The hike wasn't anything fantastic but it was sure a lot of fun to get out there and enjoy the outside.  I have been missing that for so long.  I can't go back to not exercising - it has to be a constant in my life again.  Despite the continuous pain I have from my back injury I will press through it so that I can be in the outdoors!

That was our hiking experience for Friday!

Our experience on Saturday was combination yearly adventure and hike.  Every Autumn I always try and have at least one Saturday or Sunday to go to Rocky Mountain National Park and experience the autumn leaves and the elk rut.  To ensure we could get there and have some really good sun for photos we got up early and were on the road by 6:30AM.  I had to take care of feeding the eating machine (Zack) and getting gas for the Explorer, so by the time all that was done the time was closer to 7:00AM when we were headed north on I-25.  The drive was simple and easy with absolutely no problems.  We took I-25 until we reached Colorado Route 66 a little past Longmont.  Heading West on Colorado 66 we traveled about 15 minutes until we reached the small town of Lyons.  From there we joined up with highway 36 that would take us directly into Estes Park.  Given the early hour of the day we did not run into any traffic problems at all.

Arriving in Estes Park we quickly noticed the signs for the Estes Park Elk Fest.  Needless to say we had no desire to get involved in that as it was just a giant draw for crowds.  Instead we headed straight for the park and entered via the Fall River Entrance Station.  My National Park Pass expired in July so I was expecting to buy another.  The ranger at the entrance station informed me that Saturday was a free day for the park - so we didn't even have to spend a cent to get in.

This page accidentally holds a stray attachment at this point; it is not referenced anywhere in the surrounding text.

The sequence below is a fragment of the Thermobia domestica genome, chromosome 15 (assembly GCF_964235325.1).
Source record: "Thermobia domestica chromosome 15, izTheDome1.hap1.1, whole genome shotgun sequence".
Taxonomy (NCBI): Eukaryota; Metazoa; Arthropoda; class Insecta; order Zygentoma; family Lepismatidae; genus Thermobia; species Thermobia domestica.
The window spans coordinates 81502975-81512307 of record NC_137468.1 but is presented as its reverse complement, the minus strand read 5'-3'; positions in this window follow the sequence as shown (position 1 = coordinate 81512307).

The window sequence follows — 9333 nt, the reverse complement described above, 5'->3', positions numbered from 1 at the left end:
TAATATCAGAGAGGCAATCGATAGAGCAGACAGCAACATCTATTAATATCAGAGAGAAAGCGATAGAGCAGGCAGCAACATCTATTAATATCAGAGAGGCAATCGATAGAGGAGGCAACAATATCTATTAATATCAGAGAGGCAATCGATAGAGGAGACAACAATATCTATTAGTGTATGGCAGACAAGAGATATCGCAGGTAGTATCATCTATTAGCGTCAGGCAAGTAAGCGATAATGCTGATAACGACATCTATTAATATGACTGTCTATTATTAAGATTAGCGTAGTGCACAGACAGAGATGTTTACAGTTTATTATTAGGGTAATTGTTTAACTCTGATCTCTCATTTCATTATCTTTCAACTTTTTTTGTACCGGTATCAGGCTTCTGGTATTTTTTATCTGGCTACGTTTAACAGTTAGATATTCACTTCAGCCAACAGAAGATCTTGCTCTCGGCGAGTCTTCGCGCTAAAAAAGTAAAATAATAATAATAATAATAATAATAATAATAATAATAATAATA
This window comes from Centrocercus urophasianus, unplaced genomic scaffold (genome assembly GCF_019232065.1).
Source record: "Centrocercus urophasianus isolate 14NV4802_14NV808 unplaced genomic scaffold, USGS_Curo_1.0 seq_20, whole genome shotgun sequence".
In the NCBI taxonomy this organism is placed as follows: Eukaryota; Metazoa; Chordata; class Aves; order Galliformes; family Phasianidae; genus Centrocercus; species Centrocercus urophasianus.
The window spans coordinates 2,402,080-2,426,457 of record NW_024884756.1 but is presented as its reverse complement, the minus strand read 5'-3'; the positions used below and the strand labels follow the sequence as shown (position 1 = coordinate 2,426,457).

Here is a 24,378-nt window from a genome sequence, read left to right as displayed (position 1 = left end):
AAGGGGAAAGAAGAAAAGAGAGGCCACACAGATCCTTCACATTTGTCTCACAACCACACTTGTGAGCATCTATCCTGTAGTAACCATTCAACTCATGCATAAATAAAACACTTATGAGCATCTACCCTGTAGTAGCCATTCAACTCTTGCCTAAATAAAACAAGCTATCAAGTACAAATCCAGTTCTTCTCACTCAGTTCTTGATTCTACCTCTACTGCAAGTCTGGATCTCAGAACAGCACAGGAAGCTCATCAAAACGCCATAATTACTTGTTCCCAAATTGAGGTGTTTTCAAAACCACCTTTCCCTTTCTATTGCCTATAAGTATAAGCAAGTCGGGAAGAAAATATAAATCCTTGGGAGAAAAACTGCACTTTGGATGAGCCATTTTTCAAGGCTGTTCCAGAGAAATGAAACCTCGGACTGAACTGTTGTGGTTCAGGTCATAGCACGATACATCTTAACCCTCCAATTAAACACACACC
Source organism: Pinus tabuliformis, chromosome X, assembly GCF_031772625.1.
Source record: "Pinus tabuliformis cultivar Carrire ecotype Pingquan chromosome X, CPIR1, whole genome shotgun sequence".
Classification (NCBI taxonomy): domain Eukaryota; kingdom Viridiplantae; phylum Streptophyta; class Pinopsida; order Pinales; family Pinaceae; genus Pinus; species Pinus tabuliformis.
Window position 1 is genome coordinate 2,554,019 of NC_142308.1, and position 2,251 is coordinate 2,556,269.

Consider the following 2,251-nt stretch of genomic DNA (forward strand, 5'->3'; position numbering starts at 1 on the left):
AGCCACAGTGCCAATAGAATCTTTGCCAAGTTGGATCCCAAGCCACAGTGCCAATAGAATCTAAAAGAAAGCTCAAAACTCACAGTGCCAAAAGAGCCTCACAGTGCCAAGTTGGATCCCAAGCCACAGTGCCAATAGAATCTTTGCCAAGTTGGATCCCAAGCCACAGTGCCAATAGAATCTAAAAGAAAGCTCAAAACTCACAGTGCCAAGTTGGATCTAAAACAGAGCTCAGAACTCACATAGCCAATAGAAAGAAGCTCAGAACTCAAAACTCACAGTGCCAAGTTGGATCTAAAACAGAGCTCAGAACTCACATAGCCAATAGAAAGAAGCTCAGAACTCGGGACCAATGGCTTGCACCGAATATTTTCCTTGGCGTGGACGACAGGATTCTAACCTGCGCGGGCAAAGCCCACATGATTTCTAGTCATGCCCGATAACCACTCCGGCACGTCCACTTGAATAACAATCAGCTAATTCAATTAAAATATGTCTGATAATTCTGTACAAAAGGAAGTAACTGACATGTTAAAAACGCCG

Driving through the Sheep Lakes area things were very quiet as it was early and there were no elk around.  Heading up to the Deer Ridge Junction we came across a bull and his harem of 10 or so female elk and a yearling.  They were contently grazing in small meadow among the pine trees.  Given that these guys were what we were here to see, we pulled over and spent about the next 20 minutes hanging around taking pictures and just observing.  The big bull was keeping farther from the road and it made it difficult to get a picture of him.  The best I could do was to see his huge rack as he was bent down grazing away.

After a bit we moved on towards the Beaver Meadows and Morraine Park areas.  Along the way we came across another big bull just sitting among the trees.  He didn't have a harem with him and he just looked like he didn't want to be messed with.  However, stupid tourists being stupid tourists there were a number of people getting within 20 feet or so of him and he was showing his displeasure - moving his ears, jerking his head around as they moved towards him etc.  Why do people have to be so stupid to try and get close to these magnificent animals?  Messing with an elk could get you really hurt!  Thankfully the offending tourists were quickly drawn away by something else and left the area.  That allowed the rest of us the opportunity to snap some fantastic photos of the elk.  I was using my zoom lens on my landscape camera, so I think I got some really good photos of him.  The light wasn't optimal as he was in the shadows but I still think they came out pretty good.

The main road to Bear Lake was only open to park shuttle buses because of construction, so Zack and I headed as far into Morraine Park as we could go.  Eventually the road ended at the parking lot for the Fern Lake Trail Head.  We knew we wanted to take a hike so given the Fern Lake Trail was right a head of us, we decided what the heck.  I hadn't hiked this trail before but I had heard that it was quite beautiful and lead to some wonderful overlooks of the Big Thompson River.